As a result of my profession in science communications, it is a fact of life that I come in to work to find 1-2 papers to read every morning on my desk. I must read an average of between 10 new scientific papers weekly. They can range from culture studies, animal studies, human clinical trials, epidemiological studies, meta-analyses or simply review articles.
As a writer who specializes in topics of nutrition, I am continually faced with the labor of assessing just how “big” the news coming from the study really is, whether or not it merits more attention by our research and sciences team, and whether or not we should communicate it to the public.
If I had any special talent for pointing out flaws or problems in studies, I would be thrilled. I don’t. Not at all. Lucky for me, however, I work with a few knowledgeable scientists with a keen awareness for what’s hot and what’s definitely not.
I doubt that many of my own colleagues share the same luxury that I have for being able to pass a study by an experienced nutritionist to help me place it in proper perspective for our audiences. This is simply evident by an Internet search for nutrition articles and a judgment of how other health writers handle their material.
Relying on experts to sift through the journals has been a unique experience, one that has been inspiring—which is why I now have hopes of ultimately gaining expertise of evidence-based nutrition (EBN) myself. EBN is simply true science and research, after all, and it informs decisions and practice.
It is my view that nutrition is a young science that is maturing quickly. I share a similar positive optimism for the field as Walter Willet, who has written of a merge of nutritional sciences with epidemiology to provide greater knowledge more quickly (1).
I follow with Willet’s assertion that nutritional research approaches are improving (that it won’t take us 100 years to discover flaws in dietary recommendations such as partially hydrogenated oils, for example(1)), and my interest is piqued in learning, as I would expect, that the study of genomics will further influence the future of nutrition.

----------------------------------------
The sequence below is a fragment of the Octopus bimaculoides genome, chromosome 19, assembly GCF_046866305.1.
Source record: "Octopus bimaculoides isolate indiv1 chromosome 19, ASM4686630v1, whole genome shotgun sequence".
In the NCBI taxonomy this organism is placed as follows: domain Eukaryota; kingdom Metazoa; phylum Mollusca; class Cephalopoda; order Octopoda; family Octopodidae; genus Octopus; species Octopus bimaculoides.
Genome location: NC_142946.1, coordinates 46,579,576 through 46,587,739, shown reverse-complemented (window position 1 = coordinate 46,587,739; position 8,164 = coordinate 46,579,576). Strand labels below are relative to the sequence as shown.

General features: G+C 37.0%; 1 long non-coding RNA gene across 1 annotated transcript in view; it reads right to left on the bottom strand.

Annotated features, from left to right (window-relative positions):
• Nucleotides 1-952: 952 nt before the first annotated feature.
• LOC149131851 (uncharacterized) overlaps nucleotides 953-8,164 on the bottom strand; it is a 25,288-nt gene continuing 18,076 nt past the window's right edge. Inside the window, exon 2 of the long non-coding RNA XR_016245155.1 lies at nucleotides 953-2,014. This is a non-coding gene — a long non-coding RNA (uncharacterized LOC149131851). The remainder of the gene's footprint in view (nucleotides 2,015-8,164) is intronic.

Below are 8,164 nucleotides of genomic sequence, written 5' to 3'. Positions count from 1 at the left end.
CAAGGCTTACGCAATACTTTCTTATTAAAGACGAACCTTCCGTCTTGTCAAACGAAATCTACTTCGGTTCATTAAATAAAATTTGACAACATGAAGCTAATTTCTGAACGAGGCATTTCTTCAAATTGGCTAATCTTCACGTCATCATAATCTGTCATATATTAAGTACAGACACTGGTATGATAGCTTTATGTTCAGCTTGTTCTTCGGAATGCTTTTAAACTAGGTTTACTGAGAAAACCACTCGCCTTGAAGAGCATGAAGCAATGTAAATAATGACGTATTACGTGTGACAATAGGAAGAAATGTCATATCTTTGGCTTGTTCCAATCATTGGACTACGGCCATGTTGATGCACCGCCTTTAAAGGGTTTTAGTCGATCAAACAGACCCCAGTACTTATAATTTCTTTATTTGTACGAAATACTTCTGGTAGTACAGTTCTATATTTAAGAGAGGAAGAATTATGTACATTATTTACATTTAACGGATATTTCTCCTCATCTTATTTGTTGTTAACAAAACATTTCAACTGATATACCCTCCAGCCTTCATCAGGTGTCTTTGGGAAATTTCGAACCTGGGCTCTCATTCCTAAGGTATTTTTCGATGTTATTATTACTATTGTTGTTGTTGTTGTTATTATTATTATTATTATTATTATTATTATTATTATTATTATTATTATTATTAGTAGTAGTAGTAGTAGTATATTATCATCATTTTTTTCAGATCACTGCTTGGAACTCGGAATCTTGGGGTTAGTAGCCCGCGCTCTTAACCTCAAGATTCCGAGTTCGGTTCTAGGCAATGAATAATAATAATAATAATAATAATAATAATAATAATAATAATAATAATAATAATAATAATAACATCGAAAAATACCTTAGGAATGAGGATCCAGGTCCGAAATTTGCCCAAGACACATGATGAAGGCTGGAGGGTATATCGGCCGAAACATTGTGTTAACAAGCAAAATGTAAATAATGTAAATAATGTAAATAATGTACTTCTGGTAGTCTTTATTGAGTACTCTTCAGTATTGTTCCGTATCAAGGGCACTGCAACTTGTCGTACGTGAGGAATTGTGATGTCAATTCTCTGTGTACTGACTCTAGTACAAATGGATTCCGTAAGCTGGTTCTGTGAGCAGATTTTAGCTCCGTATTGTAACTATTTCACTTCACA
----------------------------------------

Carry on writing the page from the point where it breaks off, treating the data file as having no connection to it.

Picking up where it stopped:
While evidence-based nutrition and medicine may appear controversial to a few, I cannot see any other way for me, as I long to live in a world where science and statistics (even if we don’t “get” them) govern our understanding, not our often-flawed personal judgments.
I welcome the new process of nutritional epidemiology referenced by Willet that he expects will provide “vast and unprecedented information” (1). For that matter, I expect to be intensely studying as continual information appears over the next decade or so.
To achieve what Trisha Greenhalgh advises in her wonderful primer on evidence-based medicine, How to Read a Paper, it is my expectation to come away with the ability “not only to read papers, but also to read the right papers at the right time” (2) to best guide my decision making.
1. Willet WC. Nutritional epidemiology issues in chronic disease at the turn of the century. Epidemiol Rev. 2000;22(1):85-86. Available at: http://epirev.oxfordjournals.org/cgi/reprint/22/1/82.pdf
2. Greenhalgh T. How To Read A Paper: The Basics of Evidence Based Medicine. Malden, MA: Blackwell, 2006, p. 2.